GENEVA, Aug 7 (UNHCR)—Some 124,000 refugees and migrants had arrived in Greece by sea at the end of July this year—a staggering 750 per cent increase on the same period in 2014, the UN refugee agency detailed on Friday.
UNHCR said that in July alone 50,000 new arrivals were reported, 20,000 more than the previous month — an increase of almost 70 per cent—mainly to the islands of Lesvos, Chios, Kos, Samos and Leros.
“This humanitarian emergency is happening in Europe, and requires an urgent Greek and European response,” Vincent Cochetel, UNHCR’s Director of the Bureau for Europe, said in a statement following a visit to Greece last week with the Director of Emergency, Security and Supply to assess the refugee crisis in the country.
Cochetel said the “vast majority” of those coming to Greece are from countries experiencing conflict or human rights violations, mainly Syria, Afghanistan, and Iraq.
While Syrians make up 63 per cent of all arrivals since the beginning of the year, the percentage of Syrian arrivals increased in July to 70 per cent.
Many are in need of urgent medical assistance, water, food, shelter and information. All are exhausted. The reception infrastructure, services and registration procedures are falling far short of real needs.
“Such a level of suffering should and can be avoided. The Greek authorities need to urgently designate a single body to coordinate response and set up an adequate humanitarian assistance mechanism,” Cochetel added.
UNHCR is contributing to the efforts to address this urgent situation. This includes interpretation services, providing legal information, and basic emergency assistance.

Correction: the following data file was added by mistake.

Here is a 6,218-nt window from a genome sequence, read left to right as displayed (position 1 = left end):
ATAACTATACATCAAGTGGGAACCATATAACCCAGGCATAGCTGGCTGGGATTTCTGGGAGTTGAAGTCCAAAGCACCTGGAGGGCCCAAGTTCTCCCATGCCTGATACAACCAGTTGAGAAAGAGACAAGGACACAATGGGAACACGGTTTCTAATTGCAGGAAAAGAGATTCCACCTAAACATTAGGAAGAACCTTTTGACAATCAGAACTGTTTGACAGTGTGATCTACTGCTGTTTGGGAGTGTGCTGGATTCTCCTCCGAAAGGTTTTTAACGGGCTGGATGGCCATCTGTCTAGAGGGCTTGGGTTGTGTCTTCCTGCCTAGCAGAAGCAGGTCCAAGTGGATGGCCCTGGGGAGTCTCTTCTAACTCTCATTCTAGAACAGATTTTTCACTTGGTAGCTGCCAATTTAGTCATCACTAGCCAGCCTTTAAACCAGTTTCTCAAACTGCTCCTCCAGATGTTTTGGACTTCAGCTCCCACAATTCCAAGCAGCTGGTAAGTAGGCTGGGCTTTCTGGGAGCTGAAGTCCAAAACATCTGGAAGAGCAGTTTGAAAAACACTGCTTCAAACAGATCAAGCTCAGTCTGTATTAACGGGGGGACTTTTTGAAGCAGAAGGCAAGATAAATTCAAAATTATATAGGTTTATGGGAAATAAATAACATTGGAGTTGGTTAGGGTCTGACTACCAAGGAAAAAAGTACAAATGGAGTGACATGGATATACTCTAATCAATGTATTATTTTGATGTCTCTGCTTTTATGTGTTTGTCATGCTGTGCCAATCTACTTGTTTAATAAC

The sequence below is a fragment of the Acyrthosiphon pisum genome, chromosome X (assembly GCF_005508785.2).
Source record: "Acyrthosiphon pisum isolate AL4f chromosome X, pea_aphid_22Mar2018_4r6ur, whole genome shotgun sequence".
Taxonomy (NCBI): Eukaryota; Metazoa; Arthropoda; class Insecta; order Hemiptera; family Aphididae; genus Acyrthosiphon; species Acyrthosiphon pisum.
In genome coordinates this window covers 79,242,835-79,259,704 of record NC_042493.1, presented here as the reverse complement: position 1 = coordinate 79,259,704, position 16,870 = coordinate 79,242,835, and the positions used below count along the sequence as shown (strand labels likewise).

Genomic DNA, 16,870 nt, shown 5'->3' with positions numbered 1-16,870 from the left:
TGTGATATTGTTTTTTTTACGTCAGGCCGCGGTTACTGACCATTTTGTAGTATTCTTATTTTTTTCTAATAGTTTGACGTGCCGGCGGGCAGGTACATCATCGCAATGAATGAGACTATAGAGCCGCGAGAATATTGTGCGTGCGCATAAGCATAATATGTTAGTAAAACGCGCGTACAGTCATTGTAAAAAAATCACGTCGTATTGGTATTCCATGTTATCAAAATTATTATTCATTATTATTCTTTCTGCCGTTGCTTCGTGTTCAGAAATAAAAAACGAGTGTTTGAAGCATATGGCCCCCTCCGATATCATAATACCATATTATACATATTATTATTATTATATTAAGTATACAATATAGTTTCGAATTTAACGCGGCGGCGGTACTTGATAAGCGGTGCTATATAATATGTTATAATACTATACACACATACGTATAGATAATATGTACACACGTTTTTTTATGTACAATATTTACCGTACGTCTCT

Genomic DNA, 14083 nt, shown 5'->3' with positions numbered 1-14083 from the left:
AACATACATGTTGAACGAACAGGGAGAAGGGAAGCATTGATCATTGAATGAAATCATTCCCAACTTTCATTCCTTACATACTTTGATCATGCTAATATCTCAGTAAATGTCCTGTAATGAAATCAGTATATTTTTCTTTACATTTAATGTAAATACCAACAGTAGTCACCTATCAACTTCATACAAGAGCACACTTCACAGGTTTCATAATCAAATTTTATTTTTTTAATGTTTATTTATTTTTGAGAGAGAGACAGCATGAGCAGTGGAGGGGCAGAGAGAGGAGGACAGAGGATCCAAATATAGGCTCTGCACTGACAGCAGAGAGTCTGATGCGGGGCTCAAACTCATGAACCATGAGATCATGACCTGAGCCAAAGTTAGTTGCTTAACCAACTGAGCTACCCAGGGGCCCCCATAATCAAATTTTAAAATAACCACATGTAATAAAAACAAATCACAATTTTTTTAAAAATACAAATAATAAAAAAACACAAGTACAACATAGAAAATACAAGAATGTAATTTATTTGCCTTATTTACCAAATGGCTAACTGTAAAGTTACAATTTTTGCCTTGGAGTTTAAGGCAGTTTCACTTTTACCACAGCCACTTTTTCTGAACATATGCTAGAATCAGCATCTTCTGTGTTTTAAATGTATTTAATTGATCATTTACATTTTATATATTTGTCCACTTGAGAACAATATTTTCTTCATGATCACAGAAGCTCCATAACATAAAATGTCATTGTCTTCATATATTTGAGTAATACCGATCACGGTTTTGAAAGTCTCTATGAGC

As a contribution and to complement the action of many volunteers and national and international NGOs, UNHCR is delivering basic humanitarian assistance, like water bottles, energy bars, sleeping bags and hygiene kits.
The generous response of Greek civil society, in a difficult context, should be recognized and supported.
UNHCR is also providing, with the assistance of the Greek NGO METAction, escorts for the transfer of unaccompanied children from the islands to specialized facilities on the mainland. In Lesvos, the island with the largest number of arrivals, UNHCR is providing three buses to transport refugees from their arrival points to the registration point in Mytilene, so they no longer face a walk of 70km through the mountains in searing temperatures.
However, the support UNHCR is providing is targeted and time-limited as worldwide the agency is confronted with many crises and its programmes are woefully underfunded.
The challenges do not end with the transfer of refugees from the islands to Athens and more efforts are needed to ease access to the asylum procedure; only 6,200 have applied for asylum as of end of June.
There is also an urgent need to increase reception capacity on the mainland for asylum-seekers and unaccompanied children (currently 1,100 places). In Athens, around 400-450 people—mainly families with young children—have been sleeping rough in the central park of Pedion Tou Areos. The government is in the process of setting up a new reception centre with better facilities to meet the growing humanitarian needs and UNHCR is assisting with technical support.
“Greece and Europe need to lead the response to this crisis, which can be resolved only through more solidarity within and outside the EU and increased alternative means to reach Europe for refugees fleeing from violence,” added Cochetel.
So far in 2015, over 225,000 refugees and migrants have arrived by sea in the Mediterranean and around 2,100 are estimated to have died or gone missing while trying to reach Europe—not including the incident that took place on August 5.
By William Spindler, Geneva